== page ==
In order to save money for the poker tables that night, Peter chose to stay at an RV campground, parking his Winnebago at around 4:00 p.m. Shortly thereafter a casually dressed Asian couple approached the Rataczaks' secluded campsite with a map unfolded in front of them. Only the birds heard the silenced shots. The first murders by the group calling itself al-Qaeda of North America had been carried out.

With the bodies in the back of the darkened camper, the Asian couple drove back toward a safe house they had quietly rented in the hills. (The landlord had no reason to suspect they were fundamentalist Muslims; their religion was of no concern to him. Nor, certainly, would his standard background credit check have turned up their association with an Indonesian al-Qaeda affiliate.) The man quickly backed into the garage and loaded an ammonium nitrate device into the van. His leader had said the device would force the unbelievers in "Sin City" to realize that even in their ignorance they were guilty of conspiring with the Zionists to destroy Islam. After a good night's sleep and his morning prayers, the man carefully helped the woman into her vest and belt before leaving her to finish dressing and praying.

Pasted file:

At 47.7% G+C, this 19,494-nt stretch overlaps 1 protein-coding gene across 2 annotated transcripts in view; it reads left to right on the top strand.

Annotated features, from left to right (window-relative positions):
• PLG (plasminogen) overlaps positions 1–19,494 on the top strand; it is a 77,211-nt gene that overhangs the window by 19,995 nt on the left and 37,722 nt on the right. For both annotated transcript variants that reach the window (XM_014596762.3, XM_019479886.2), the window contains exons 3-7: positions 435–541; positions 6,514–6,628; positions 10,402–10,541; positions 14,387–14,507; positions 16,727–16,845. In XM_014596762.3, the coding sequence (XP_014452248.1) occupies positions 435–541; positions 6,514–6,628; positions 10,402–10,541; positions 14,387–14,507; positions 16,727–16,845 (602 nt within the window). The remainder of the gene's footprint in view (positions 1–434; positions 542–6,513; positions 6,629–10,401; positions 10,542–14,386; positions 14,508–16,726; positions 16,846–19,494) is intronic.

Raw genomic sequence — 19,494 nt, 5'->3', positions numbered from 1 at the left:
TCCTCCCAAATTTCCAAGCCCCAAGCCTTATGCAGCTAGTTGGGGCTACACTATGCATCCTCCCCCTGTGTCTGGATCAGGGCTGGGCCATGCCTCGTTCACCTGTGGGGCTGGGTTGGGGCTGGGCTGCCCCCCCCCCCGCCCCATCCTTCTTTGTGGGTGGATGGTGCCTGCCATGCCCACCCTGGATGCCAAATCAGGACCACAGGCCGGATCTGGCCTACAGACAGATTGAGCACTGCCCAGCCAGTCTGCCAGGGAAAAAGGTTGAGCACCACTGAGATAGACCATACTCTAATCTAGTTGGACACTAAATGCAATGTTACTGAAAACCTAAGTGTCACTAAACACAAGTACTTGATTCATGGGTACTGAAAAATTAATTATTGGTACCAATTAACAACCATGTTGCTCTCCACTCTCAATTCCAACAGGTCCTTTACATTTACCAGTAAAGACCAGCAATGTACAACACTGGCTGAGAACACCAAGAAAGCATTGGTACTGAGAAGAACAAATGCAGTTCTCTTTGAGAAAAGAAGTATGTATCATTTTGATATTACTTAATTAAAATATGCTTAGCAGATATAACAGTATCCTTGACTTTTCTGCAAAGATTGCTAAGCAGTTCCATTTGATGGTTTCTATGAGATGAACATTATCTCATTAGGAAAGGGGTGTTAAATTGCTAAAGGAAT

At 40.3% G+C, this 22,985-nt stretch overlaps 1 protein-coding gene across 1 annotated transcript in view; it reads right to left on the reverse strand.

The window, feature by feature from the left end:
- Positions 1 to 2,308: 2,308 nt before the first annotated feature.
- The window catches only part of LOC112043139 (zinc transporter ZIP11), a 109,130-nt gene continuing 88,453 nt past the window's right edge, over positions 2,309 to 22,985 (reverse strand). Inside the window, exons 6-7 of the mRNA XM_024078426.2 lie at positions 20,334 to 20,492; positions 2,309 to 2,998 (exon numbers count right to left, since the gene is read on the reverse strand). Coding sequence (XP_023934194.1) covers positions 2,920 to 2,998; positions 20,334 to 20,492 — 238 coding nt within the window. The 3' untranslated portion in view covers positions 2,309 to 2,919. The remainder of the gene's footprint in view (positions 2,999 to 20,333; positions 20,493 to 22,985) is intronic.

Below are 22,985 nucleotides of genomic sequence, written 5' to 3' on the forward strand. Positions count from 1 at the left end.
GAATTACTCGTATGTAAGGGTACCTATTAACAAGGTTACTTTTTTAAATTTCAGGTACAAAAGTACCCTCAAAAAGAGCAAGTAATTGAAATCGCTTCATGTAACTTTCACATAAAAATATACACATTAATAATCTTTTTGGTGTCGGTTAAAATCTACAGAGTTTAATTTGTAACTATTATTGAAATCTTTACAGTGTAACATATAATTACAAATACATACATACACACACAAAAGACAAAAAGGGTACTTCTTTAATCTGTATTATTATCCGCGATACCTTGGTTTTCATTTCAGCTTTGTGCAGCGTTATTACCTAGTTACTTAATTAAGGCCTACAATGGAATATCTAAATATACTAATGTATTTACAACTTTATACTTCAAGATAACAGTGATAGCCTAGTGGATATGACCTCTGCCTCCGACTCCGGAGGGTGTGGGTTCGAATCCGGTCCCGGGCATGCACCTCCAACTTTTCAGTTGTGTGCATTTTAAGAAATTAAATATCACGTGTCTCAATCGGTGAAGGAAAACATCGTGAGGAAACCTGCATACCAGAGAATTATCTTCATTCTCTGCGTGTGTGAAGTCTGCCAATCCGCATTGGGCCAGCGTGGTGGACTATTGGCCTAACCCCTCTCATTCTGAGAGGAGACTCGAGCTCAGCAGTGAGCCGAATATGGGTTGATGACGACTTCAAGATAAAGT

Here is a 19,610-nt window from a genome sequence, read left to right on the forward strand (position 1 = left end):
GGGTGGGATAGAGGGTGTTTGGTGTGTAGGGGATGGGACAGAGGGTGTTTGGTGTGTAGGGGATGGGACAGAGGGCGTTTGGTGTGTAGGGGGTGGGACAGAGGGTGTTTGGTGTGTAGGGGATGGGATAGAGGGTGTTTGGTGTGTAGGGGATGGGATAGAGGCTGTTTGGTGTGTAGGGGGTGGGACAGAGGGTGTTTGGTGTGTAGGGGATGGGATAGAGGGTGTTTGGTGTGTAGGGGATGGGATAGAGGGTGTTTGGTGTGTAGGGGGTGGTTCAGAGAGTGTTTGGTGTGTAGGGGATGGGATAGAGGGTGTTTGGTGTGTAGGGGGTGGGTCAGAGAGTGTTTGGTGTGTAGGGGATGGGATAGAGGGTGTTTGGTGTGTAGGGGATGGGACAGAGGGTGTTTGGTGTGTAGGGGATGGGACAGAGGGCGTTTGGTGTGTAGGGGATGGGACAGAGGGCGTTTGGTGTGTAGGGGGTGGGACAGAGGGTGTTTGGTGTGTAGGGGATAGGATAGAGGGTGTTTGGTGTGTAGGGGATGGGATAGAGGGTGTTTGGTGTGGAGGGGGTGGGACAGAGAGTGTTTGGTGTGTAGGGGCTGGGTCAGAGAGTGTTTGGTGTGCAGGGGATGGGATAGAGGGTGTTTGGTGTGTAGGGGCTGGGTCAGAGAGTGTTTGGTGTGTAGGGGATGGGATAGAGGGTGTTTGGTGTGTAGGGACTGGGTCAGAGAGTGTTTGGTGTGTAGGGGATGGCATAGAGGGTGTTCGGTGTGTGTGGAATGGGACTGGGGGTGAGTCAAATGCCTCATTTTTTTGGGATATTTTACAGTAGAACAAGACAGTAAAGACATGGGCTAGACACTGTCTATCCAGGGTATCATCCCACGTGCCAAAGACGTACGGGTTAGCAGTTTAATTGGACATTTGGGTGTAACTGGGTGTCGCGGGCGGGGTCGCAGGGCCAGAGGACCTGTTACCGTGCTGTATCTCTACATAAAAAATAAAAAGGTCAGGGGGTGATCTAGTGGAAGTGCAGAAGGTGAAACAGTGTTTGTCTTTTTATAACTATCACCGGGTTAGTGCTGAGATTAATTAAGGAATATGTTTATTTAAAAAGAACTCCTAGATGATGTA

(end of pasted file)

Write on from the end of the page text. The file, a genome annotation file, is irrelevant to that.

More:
It was only an hour's drive to the city limits, and the man was careful never to exceed the speed limit. State troopers at the exit ramp to the city ignored the van. At 3:00 p.m. the streets were packed as crowds wandered the Strip. On Tropicana Avenue the man stopped briefly to let his partner out with an exchange of nods and a whispered statement: "God is great." The woman blended seamlessly into the flow of people walking into the Florentine casino, looking like one of the millions of annual visitors to Las Vegas from the Pacific Rim. She seemed a little heavy for her frame, and the jacket she wore seemed a little out of place in the heat, but the doormen, as security videos later showed, didn't even give her a second look. She had been there many times before.

The woman never hesitated. She walked to the roulette table, fifty feet from the front door, and pushed a detonator, blowing herself up. The explosion instantly killed thirty-eight people who were standing and sitting at nearby tables. The nails and ball bearings that flew out of the woman's vest and belt wounded more than a hundred others, even though slot machines absorbed many of the miniature missiles.4 Eighteen of the hundreds of elderly gamblers in the casino suffered heart attacks that proved fatal when they could not be treated fast enough amid the rubble.